Within the overlapping spheres of Total Quality Management and Lean Manufacturing, one Japanese word continues…
Dr. Joseph Moses Juran (1904-2008) is regarded as the Father of Modern-Day Quality Management, thanks to his many contributions in the field of quality. His teachings and quality philosophies helped Japan into becoming a market juggernaut, and he influenced the Western manufacturing industry through his teachings on quality management. He had over 70 years of active work in the quality field and played a number of other roles – engineer, teacher, trainer, consultant, and writer.
In 1951, Juran published the Quality Control Handbook, the classic go-to guide of quality practitioners. Before and after that, he also authored notable books and references such as Quality Planning and Analysis (1971), Statistical Methods Applied to Manufacturing Problems (1926), and Managerial Breakthrough (1964).
In 1979, Juran founded his own training and certification company, Juran Institute, based in Southbury, Connecticut. It provides training and consultancy services in quality management, business process improvement, Lean manufacturing, etc. The establishment of the Juran Institute amplified the reach of Juran’s teachings and influence in a global scale. It is known as one of today’s leading quality management consulting agencies in the world.
The Juran Trilogy and Quality Planning Road Map
Though Juran’s message on quality was fairly universal and resounded throughout many industries, he focused on the broader issues like planning, management’s role in enforcing quality, and the significance of setting targets for improvement. He was quoted as saying, “It is most important that top management be quality-minded. In the absence of sincere manifestation of interest at the top, little will happen below.”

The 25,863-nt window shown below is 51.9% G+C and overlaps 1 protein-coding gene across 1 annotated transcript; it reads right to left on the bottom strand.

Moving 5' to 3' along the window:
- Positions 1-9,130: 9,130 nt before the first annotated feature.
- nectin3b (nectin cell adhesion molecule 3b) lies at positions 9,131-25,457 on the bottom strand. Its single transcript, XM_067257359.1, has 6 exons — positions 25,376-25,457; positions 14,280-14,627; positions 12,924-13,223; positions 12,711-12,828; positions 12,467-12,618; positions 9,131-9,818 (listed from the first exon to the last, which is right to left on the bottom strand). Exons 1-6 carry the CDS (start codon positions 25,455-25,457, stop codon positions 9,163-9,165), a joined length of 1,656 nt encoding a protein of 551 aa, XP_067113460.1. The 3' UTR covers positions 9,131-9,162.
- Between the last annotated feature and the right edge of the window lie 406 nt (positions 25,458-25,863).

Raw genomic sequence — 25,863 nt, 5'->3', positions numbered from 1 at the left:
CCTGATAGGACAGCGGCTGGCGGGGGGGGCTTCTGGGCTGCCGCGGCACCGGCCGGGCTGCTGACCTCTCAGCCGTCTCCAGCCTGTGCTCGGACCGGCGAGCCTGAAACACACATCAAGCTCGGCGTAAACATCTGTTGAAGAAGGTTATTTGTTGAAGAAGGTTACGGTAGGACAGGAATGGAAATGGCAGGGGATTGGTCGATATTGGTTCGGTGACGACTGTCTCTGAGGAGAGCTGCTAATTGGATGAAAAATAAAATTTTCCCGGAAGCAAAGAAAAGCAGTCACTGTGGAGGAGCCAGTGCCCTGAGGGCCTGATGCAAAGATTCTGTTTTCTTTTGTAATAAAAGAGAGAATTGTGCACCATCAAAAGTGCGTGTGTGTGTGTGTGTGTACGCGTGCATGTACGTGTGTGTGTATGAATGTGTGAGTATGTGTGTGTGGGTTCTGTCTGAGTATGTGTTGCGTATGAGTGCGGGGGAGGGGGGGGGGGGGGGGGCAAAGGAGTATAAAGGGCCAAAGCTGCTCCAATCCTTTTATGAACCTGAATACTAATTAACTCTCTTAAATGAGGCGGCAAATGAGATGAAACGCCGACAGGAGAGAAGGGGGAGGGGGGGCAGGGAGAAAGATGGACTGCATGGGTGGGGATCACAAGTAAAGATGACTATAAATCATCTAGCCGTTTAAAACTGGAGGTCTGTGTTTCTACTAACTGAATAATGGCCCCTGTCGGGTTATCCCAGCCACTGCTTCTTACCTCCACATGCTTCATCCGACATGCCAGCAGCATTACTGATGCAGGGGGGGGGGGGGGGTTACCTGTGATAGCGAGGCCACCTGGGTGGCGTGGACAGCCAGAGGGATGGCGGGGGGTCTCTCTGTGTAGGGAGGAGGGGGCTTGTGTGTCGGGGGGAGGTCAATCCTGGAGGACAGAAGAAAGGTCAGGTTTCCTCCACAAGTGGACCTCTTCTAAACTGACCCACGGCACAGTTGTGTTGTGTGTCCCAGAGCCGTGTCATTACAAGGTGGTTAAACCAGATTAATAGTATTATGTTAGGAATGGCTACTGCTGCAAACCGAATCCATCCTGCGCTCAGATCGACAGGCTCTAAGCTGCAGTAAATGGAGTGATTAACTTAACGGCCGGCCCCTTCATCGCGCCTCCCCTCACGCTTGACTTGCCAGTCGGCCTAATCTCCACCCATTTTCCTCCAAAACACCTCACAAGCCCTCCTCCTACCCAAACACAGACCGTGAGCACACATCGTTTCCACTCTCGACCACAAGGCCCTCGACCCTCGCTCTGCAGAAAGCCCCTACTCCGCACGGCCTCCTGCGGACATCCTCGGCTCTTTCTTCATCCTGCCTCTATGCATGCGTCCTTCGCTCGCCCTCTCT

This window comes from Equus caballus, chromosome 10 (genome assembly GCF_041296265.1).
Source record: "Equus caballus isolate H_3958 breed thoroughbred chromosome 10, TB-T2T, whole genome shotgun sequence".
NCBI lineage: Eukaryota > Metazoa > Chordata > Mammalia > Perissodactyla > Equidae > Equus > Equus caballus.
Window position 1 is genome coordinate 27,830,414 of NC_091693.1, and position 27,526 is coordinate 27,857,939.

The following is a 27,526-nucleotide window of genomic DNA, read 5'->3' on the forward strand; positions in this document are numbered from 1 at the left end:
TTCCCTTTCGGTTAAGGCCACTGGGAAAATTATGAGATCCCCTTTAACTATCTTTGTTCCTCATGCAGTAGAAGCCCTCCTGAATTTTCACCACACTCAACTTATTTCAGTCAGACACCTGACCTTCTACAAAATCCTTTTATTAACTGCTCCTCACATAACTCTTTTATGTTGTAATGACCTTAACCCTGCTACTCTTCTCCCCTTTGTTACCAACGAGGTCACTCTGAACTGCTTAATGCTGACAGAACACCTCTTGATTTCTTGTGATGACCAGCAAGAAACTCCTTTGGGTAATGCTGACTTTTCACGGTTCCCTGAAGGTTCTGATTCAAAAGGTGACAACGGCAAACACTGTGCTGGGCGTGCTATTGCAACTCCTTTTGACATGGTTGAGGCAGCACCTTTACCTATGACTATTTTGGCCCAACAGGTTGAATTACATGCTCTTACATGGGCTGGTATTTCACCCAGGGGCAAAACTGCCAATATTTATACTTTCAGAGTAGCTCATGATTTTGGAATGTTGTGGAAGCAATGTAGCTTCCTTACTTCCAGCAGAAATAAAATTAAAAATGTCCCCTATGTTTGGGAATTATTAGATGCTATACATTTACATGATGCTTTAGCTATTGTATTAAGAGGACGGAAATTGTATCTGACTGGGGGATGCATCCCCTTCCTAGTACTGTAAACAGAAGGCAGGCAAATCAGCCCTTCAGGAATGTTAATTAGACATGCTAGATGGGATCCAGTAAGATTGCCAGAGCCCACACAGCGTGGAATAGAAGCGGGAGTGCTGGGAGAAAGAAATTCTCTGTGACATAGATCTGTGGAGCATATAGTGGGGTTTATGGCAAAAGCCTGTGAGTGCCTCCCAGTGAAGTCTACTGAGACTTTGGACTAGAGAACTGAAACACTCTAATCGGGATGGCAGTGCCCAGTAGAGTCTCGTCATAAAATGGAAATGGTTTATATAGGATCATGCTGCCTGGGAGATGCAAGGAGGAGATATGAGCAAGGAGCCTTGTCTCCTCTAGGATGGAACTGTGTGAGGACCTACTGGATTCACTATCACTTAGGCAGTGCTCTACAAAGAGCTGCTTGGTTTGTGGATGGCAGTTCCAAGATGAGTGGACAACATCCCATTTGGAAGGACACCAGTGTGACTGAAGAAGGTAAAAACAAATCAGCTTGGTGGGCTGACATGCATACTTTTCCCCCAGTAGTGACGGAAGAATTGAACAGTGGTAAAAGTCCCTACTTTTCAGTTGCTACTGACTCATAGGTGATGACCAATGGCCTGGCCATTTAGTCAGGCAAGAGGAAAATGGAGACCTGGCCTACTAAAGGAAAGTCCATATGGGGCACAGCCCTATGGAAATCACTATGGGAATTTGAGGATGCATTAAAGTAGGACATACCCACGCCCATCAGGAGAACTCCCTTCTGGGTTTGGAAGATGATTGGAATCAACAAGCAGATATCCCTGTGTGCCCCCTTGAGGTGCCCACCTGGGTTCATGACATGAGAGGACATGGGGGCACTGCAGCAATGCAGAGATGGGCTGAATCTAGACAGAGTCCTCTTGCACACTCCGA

He believed that managing for quality is no walk in the park and that quality is never attained either merely by luck or accident. He summarized the quality management process in a “trilogy” concept – Quality Planning, Quality Control, and Quality Improvement.
Each element has a series of actions with corresponding outputs, and in each action, measurement of performance is required.
- Quality Planning – developing product, services, or features that meet customer needs.
- Quality Control – putting in place processes that ensure products and services meet the standards
- Quality Improvement – raising the level of quality in a continual manner.
While the Pareto Principle is not entirely credited to him, Juran was known for popularizing the term and its usage in the quality field in 1937. As was originally intended by the Italian economist, Vilfredo Pareto, the principle was initially introduced to serve as a mathematical model that explains the unequal distribution of wealth. Juran further developed Pareto’s idea to describe any situation where a small percentage of causes is responsible for the large percentage of effect.
The idea of ‘the vital few and the trivial many’ resonated with Juran in his years as a young engineer. Time and again, he noticed that when defects are listed based on their frequency of occurrence, a relatively few types of defects accounted for the bulk of defects found.
With the help of another economist, MO Lorenz, in publishing the first edition of the Quality Control Handbook, Juran was in dire need of a shorthand description of Pareto’s idea. He thus promoted the colloquial term for the Pareto Principle, which is the 80:20 rule, meaning 80% of the results is brought about by 20% of the overall effort.